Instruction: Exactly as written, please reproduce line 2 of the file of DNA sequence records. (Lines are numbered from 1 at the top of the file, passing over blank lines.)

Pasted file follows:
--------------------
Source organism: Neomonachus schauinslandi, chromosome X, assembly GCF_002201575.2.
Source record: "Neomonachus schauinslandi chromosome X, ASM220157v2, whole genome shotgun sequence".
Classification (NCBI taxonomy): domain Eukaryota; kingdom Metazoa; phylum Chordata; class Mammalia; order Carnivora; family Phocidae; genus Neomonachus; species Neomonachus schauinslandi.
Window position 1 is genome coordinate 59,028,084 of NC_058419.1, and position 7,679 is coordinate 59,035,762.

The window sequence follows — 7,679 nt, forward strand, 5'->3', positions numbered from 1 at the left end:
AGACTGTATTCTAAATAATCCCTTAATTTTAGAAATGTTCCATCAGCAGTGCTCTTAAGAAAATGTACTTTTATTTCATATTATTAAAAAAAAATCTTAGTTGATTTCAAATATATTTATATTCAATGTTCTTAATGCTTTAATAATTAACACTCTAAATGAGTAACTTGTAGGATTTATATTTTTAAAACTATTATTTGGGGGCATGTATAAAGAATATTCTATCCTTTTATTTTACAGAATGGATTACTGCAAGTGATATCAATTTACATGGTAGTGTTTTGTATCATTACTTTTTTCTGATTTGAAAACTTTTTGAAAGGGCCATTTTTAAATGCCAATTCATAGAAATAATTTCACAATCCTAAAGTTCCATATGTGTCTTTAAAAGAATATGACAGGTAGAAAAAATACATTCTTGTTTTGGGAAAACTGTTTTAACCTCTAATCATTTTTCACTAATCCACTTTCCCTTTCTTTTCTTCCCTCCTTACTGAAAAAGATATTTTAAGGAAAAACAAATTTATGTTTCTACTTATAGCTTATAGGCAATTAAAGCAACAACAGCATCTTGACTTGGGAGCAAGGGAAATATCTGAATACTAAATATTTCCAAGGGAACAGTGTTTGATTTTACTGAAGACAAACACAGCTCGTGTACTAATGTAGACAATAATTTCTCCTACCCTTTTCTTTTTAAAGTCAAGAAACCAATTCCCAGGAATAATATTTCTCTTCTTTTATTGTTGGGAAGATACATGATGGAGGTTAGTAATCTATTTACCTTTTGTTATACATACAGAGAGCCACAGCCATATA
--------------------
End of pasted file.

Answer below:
Source record: "Neomonachus schauinslandi chromosome X, ASM220157v2, whole genome shotgun sequence".